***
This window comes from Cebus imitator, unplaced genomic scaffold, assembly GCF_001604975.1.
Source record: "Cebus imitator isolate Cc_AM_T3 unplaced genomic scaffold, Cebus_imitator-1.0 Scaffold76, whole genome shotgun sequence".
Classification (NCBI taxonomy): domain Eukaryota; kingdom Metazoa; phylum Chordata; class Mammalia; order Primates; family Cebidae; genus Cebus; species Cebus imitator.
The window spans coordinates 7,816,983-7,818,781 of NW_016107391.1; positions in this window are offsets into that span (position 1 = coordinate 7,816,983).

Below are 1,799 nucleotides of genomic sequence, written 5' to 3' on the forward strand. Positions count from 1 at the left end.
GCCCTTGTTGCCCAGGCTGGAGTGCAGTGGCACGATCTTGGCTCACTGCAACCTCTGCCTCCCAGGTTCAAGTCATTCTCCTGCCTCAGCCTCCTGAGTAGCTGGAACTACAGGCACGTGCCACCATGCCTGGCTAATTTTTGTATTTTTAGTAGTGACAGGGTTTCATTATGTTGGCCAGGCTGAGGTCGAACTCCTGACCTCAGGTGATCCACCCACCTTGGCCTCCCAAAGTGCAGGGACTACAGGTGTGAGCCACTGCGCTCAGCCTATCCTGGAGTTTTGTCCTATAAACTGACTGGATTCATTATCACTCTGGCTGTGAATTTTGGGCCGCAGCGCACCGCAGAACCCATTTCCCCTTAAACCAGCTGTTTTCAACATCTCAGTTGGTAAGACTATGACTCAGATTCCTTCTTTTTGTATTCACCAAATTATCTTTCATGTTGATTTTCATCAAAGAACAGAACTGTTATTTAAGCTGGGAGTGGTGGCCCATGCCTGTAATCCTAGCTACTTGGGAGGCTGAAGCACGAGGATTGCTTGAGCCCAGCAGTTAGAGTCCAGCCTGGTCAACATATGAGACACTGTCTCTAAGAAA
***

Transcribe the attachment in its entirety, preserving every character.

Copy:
This window comes from Cebus imitator, unplaced genomic scaffold, assembly GCF_001604975.1.
Source record: "Cebus imitator isolate Cc_AM_T3 unplaced genomic scaffold, Cebus_imitator-1.0 Scaffold76, whole genome shotgun sequence".
Classification (NCBI taxonomy): domain Eukaryota; kingdom Metazoa; phylum Chordata; class Mammalia; order Primates; family Cebidae; genus Cebus; species Cebus imitator.
The window spans coordinates 7,816,983-7,818,781 of NW_016107391.1; positions in this window are offsets into that span (position 1 = coordinate 7,816,983).

Below are 1,799 nucleotides of genomic sequence, written 5' to 3' on the forward strand. Positions count from 1 at the left end.
GCCCTTGTTGCCCAGGCTGGAGTGCAGTGGCACGATCTTGGCTCACTGCAACCTCTGCCTCCCAGGTTCAAGTCATTCTCCTGCCTCAGCCTCCTGAGTAGCTGGAACTACAGGCACGTGCCACCATGCCTGGCTAATTTTTGTATTTTTAGTAGTGACAGGGTTTCATTATGTTGGCCAGGCTGAGGTCGAACTCCTGACCTCAGGTGATCCACCCACCTTGGCCTCCCAAAGTGCAGGGACTACAGGTGTGAGCCACTGCGCTCAGCCTATCCTGGAGTTTTGTCCTATAAACTGACTGGATTCATTATCACTCTGGCTGTGAATTTTGGGCCGCAGCGCACCGCAGAACCCATTTCCCCTTAAACCAGCTGTTTTCAACATCTCAGTTGGTAAGACTATGACTCAGATTCCTTCTTTTTGTATTCACCAAATTATCTTTCATGTTGATTTTCATCAAAGAACAGAACTGTTATTTAAGCTGGGAGTGGTGGCCCATGCCTGTAATCCTAGCTACTTGGGAGGCTGAAGCACGAGGATTGCTTGAGCCCAGCAGTTAGAGTCCAGCCTGGTCAACATATGAGACACTGTCTCTAAGAAA